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[Armenian Life] Q&A: Armenian-American Writer Nancy Agabian.

September 27, 2010

By Hasmik Manukyan

Armenian-American Nancy Agabian continually finds herself back in her Motherland. Since participating in a conference on feminism in 2005, the New York writer has returned to Armenia many times to share her work. As a Fulbright scholar, she taught at Yerevan State University in 2006 and 2007 and led writing workshops at the Women’s Resource Center this summer.

Nancy is the author of the books Princess Freak, a collection of autobiographical poems and performance texts, and Me as Her Again, a memoir about the influence of her Armenian family and history. Her essays and poems have been published in Ararat, Women Studies Quarterly, Birthmark and Deviation. She is also one of the authors of (An)daratsutian Mej (In the [Un]Space), an experimental book in English, French and Armenian. Currently, Nancy is working on a nonfiction novel on the influences of nationalism, corruption and family on personal freedom in post-Soviet Armenia. 

Nancy Agabian

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Credit: Hasmik Manukyan

I participated in Nancy’s physical translation workshop this summer and I recently asked her about her work and about the influence Armenia has had on her.

What did Armenia give to you? How has it changed your individuality, personal life and your identity as an Armenian-American woman and as a writer?

Nancy: I think Armenia made me value togetherness and relationships more, with friends, with family, with a partner. I really miss that part of the culture. In New York especially, there’s a very striking cultural contrast because people here are so driven by their work, that friendship is put on the back burner. I also think Armenia strengthened a sense of being a part of something larger, outside of my own concerns about individual identity. 

Talk to me about your views about Armenian-American writers.

Nancy: I just did a reading with two Armenian women writers in Rochester, New York; we all had themes of loss and recovery and celebration of identity. I think many Diasporan Armenian writers have faced a huge artistic conundrum: dealing with genocide. It’s a challenge because it requires representing something unrepresentable, unimaginable. But so many have passed through that challenge in so many different ways, that I think we’ve gotten to a new place; through reading, writing and discussing this work, there have been opportunities for healing. I think this has contributed to the unprecedented levels of dialogue we are seeing now between Turkish and Armenian intellectuals, and Turks and Armenians in general.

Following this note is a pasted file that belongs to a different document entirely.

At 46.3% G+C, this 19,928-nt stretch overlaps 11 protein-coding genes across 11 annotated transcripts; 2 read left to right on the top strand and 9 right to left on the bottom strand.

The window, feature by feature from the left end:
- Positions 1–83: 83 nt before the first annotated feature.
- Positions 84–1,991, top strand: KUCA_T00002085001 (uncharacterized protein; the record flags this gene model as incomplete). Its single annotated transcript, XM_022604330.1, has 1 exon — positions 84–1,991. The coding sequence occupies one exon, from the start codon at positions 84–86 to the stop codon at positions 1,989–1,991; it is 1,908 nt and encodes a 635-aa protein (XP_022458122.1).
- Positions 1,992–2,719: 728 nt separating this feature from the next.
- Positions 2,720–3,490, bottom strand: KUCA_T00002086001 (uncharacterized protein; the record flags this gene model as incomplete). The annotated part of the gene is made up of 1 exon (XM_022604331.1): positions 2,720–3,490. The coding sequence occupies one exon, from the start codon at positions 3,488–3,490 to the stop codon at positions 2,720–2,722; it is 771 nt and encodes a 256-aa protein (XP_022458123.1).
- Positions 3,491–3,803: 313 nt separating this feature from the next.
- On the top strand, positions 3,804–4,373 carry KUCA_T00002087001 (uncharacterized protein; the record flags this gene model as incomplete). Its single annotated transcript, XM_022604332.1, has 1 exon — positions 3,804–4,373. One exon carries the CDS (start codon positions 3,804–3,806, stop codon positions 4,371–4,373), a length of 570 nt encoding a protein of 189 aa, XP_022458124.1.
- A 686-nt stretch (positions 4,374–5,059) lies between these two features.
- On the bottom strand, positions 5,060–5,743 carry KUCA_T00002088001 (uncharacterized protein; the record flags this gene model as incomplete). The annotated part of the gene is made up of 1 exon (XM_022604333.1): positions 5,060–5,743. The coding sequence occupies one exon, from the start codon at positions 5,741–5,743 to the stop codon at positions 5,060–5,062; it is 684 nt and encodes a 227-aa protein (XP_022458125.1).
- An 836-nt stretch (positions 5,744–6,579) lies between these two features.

Nancy Agabian at
Summer 2010 Art Intervention
in Yerevan

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Credit: Hasmik Manukyan

What future do you see for Armenia? How do you imagine it and what are your expectations?

Nancy: That’s so hard. I don’t feel like I’m in a good position to say what I imagine or expect for Armenia, since I don’t live there. But from what Armenians have told me, I wish for it to be a place where young people feel they have more of a future. I have seen changes in the years that I have visited, so I do have hope, knowing that the positive change has only come because of the hard work of the people who live there. 

My dream is that the borders will open so that there will be peace among the people in the region. I think much of what allows corruption to continue is an underlying fear of the future; why not benefit from corruption, if you don’t have a future anyway? That fear stems not just from the economic hardship, but from the sort of unstable place Armenia assumes between Turkey and Azerbaijan. The situation is getting better, but the best situation would be if our enemies turned into friends. 

To learn more about Nancy Agabian, visit her website http://nancyagabian.com/  

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